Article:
Hydrodynamic and control optimization for a heaving point absorber wave energy converter
Thesis or dissertation
- © 2019 Siya Jin. All rights reserved. No part of this publication may be reproduced without the written permission of the copyright holder.
The thesis aims at studying the non-linear performance of a designed 1/50 scale point absorber wave energy converter (PAWEC) in heave motion. In particular, designs of the PAWEC geometry and control strategy are considered to optimize the power capture. Experimental and computational fluid dynamics (CFD) data are provided to evaluate the studies. Specifically, this thesis can be summarized into four parts.
Firstly, a numerical wave tank (NWT) is constructed in a commercial CFD package ANSYS/LS-DYNA. The main objective associated with the NWT is to closely reproduce the physical wave-PAWEC interactions. To achieve this, physical experimental data from two specified WECs are provided to verify the capability of the NWT. One of the devices is the PAWEC designed at University of Hull. Free decay, excitation force and water splashing tests, etc., are conducted. As a result, the developed NWT is validated to be capable of representing the non-linear behaviors of the PAWEC compared with the costly physical experiments.
The second part focuses on investigating the extent to which the non-linear hydrodynamic characteristics of the PAWEC need to be considered. By comparing with the CFD data from a series of tests, a non-linear mathematical modeling involving a quadratic viscous term is verified. The results show that the non-linear PAWEC behavior for the conditions of large oscillations (e.g., near resonance or at a large wave heights) can only be predicted realistically by considering a correct viscous effect. This study highlights that the linear counterpart derived from potential flow code ANSYS/AQWA fails to describe the PAWEC behavior and would mislead the control strategy and power take-off (PTO) designs. Additionally, the results show that the viscous damping is significantly larger than the inviscid radiation damping for the flat-bottom cylindrical heaving PAWEC.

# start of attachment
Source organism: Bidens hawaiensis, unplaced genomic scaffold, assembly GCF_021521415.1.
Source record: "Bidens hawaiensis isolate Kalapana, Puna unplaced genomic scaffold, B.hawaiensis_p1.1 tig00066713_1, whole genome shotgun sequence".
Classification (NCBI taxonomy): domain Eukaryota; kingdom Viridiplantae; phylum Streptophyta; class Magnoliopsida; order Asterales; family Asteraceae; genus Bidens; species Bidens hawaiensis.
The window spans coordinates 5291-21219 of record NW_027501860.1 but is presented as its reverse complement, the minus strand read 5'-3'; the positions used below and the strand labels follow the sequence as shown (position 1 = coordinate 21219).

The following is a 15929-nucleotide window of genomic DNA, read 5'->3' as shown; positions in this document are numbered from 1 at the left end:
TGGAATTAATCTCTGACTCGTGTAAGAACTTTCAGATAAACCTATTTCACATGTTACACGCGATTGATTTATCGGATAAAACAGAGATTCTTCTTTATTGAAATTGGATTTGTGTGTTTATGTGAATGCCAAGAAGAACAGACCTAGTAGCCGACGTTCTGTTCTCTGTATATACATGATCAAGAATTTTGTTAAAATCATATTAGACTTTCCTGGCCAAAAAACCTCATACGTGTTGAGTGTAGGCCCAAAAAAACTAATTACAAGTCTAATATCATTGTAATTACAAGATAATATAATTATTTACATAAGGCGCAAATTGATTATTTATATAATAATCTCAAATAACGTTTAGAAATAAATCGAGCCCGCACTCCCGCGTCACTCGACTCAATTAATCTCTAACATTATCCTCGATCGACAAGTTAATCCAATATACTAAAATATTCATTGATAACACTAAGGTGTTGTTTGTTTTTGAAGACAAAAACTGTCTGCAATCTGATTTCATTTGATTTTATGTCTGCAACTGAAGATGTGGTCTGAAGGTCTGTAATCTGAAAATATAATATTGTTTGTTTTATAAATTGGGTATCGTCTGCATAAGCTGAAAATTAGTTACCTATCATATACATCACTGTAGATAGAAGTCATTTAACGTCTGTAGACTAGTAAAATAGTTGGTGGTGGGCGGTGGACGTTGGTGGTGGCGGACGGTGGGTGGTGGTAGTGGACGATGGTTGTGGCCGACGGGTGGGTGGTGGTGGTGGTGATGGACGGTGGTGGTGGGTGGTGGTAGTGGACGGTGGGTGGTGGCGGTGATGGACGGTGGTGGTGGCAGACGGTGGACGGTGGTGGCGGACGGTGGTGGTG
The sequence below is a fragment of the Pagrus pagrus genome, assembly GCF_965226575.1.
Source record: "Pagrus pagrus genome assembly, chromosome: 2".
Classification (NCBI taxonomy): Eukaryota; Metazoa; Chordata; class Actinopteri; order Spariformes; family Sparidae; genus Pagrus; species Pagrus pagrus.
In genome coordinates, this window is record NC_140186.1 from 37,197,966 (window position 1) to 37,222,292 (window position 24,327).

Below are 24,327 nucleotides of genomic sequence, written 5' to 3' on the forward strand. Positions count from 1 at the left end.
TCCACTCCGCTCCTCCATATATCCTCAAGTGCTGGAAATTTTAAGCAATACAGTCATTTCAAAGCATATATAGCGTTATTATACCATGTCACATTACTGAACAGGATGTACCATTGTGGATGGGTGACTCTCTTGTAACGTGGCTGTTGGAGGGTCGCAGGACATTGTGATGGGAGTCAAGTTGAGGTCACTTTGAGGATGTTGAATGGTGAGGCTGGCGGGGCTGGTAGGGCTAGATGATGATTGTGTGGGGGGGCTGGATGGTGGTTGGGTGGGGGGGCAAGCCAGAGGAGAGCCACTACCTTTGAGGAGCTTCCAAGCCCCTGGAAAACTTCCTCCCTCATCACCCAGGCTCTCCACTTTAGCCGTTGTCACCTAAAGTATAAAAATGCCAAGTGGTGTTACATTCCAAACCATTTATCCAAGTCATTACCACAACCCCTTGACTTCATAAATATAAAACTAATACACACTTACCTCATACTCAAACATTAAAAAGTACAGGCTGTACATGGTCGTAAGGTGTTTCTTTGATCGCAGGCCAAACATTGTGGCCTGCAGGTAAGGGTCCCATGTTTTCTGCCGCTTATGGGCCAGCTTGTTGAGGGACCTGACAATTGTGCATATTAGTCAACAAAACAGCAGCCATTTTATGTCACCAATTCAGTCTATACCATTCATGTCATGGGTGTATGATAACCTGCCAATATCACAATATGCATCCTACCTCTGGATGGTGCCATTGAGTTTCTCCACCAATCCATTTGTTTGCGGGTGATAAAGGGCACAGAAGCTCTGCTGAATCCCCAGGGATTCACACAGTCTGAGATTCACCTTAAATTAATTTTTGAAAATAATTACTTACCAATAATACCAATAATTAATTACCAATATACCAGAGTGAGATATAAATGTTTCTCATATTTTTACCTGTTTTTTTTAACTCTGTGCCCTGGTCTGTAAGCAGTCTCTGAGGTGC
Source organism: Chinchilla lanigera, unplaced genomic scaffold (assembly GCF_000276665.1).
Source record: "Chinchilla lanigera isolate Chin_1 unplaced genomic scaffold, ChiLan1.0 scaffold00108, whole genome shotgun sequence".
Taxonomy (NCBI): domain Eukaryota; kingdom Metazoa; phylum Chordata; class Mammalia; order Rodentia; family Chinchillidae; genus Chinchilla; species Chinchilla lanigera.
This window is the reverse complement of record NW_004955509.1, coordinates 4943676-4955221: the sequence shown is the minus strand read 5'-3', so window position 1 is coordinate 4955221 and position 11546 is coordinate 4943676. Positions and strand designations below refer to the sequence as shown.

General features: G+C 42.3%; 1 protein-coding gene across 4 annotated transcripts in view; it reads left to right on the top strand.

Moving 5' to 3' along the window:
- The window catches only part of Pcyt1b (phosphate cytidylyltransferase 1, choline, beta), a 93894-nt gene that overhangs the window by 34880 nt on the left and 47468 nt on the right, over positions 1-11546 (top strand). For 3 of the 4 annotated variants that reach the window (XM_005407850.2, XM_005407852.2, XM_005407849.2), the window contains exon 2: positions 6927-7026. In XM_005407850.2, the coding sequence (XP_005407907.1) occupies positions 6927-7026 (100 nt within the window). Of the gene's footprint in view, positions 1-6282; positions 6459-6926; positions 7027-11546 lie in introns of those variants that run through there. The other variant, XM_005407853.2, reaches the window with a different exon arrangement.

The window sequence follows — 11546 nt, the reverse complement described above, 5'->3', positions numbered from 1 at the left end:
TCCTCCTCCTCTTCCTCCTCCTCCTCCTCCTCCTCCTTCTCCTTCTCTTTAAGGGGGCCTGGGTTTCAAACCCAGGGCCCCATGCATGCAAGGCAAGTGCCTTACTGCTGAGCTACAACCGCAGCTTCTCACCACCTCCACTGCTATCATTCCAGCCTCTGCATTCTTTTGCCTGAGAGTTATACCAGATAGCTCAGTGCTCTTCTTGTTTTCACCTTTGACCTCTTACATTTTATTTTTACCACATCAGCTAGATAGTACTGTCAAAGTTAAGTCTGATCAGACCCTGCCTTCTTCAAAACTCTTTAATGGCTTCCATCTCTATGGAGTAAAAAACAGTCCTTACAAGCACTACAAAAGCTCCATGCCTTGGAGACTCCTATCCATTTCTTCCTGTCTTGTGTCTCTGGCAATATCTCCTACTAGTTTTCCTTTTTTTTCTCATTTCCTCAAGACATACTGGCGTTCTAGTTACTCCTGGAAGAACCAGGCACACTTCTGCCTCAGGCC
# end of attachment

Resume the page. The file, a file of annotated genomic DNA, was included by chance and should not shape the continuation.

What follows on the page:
It is found that the viscous effect can induce clear energy losses during device oscillations which is unwanted for a PAWEC system. Therefore, in the third part, besides the originalflat-bottom PAWEC, two streamline-bottom counterparts are proposed to improve the capability of power capture. Free motion tests are conducted in the NWT regarding the three different geometric devices. The results indicate that for the streamlined devices, the added mass and hydrodynamic damping decrease by up to 60% compared with the flat-bottom device. More importantly by simulating PTO system in the NWT, it is found that there exists a clear mutual interaction among the designs of the device geometry and PTO damping. Applying a proper PTO damping to the streamlined PAWEC can prominently improve the optimal power absorption efficiency by up to 70% under
both regular and irregular waves, compared with the flat-bottom PAWEC.
Finally, a fuzzy logic control strategy with particle swarm optimization algorithm (PSO-FLC) is implemented on the developed non-linear modeling to adaptively tune the PTO damping for power absorption maximization. The fuzzy rule base is initialized according to the power capture characteristics achieved through the NWT tests. PSO algorithm is then used to search for more efficient rules. It is found that applying a well-designed fuzzy inference system can adaptively tune the PTO damping for power capture optimization in contrast to the passive control with constant PTO damping.
- School of Engineering and Computer Science, The University of Hull
- Patton, Ron, 1949-
- Sponsor (Organisation)
- University of Hull; China Scholarship Council
- Qualification level
- Qualification name
- 12 MB